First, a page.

Water production from the Mare-aux-Vacoas reservoir has decreased from 110,000 cubic metres to 40,000 cubic metres daily.

In other regions, production from reservoirs and boreholes has also fallen by more than 50 percent, according to the CWA. River levels have dropped by almost 70 percent on several parts of the island, according to the country’s Water Resources Unit.

“We are facing a severe hydrological drought. We are worried,” Prem Saddul, chairman of the CWA, told IPS.

The CWA is transferring water from reservoirs of higher capacity to ones of lower capacity and are identifying new boreholes to be put into operation. Five new filters have been installed on rivers that previously flowed into the sea to filter the water and redirect it to the reservoirs.

The government is also offering a grant of about 100 dollars to every household earning less than 330 dollars for the purchase of a water tank.

Meanwhile, the CWA is rationing the water supply in order to maintain the service to the population as long as possible.

“We ensure that every household receives a minimum amount of water daily,” says Jeet Munbahal, the chief engineer at the CWA.

The CWA has issued regulations restricting people from wasting water by using a hosepipe, sprinkler or any similar apparatus. Mauritians have even been warned against washing their vehicles, pavements, and buildings.

Those domestic consumers who contravene this regulation shall, on conviction, be liable for a fine not exceeding 1,800 dollars and a term of imprisonment not exceeding two years. For other consumers the fine is larger though it does not exceed 7,200 dollars.

Despite the efforts by the CWA to conserve water and a public campaign calling for Mauritians to save the precious commodity, Saddul says most of the population is not complying and water is still being wasted.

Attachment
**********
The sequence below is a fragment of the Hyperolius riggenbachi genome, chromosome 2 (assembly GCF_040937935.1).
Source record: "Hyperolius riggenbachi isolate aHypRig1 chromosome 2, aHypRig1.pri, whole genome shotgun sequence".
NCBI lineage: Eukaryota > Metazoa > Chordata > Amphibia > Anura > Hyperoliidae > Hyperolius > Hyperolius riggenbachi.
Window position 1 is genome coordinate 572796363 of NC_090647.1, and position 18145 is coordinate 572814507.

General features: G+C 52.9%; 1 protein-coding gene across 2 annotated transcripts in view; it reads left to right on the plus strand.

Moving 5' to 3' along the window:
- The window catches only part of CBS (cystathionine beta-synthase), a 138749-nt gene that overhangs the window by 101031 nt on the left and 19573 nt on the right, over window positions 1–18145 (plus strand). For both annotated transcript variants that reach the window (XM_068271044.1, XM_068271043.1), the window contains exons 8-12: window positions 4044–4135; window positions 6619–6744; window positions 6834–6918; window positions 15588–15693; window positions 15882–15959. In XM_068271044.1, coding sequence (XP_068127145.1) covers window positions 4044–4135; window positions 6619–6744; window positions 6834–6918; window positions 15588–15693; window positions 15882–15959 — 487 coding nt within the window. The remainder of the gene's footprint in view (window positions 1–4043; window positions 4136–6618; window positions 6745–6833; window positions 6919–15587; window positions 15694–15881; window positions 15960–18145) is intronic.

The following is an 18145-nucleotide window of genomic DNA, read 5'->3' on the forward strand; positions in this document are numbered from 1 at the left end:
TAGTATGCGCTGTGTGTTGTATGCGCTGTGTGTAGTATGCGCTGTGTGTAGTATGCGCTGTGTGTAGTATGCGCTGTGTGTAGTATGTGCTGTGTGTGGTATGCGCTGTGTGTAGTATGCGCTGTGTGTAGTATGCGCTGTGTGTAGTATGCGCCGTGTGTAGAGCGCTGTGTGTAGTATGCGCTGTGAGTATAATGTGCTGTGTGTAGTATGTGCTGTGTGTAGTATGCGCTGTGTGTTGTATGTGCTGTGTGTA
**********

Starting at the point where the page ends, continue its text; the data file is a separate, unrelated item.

Saddul says CWA officers have been monitoring petrol stations to ensure that they stop washing vehicles.

“Our officers are checking on them regularly. We are seeking the collaboration of the public who can also inform us through our hotline about people wasting water. We are not punishing people, but discouraging them from wasting water,” he adds.

Even the country’s national Police Commissioner has instructed police officers to monitor water wastage during patrols.

Meanwhile, Kheswar Beeharry-Panray, director of the Environment Protection and Conservation Organisation, believes the lack of rainfall in Mauritius is due to climate change.

“The water cycle has changed in the world and so Mauritius cannot expect to get the same rain pattern like 20/30 years back,” he says, further estimating that too many trees have been cut down in the country’s catchment areas.

“This explains the scarcity of rains. It is now better for us to increase our stocking capacity – on rooftops, in tanks, small dams, everywhere,” Beeharry-Panray says.

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danielle lib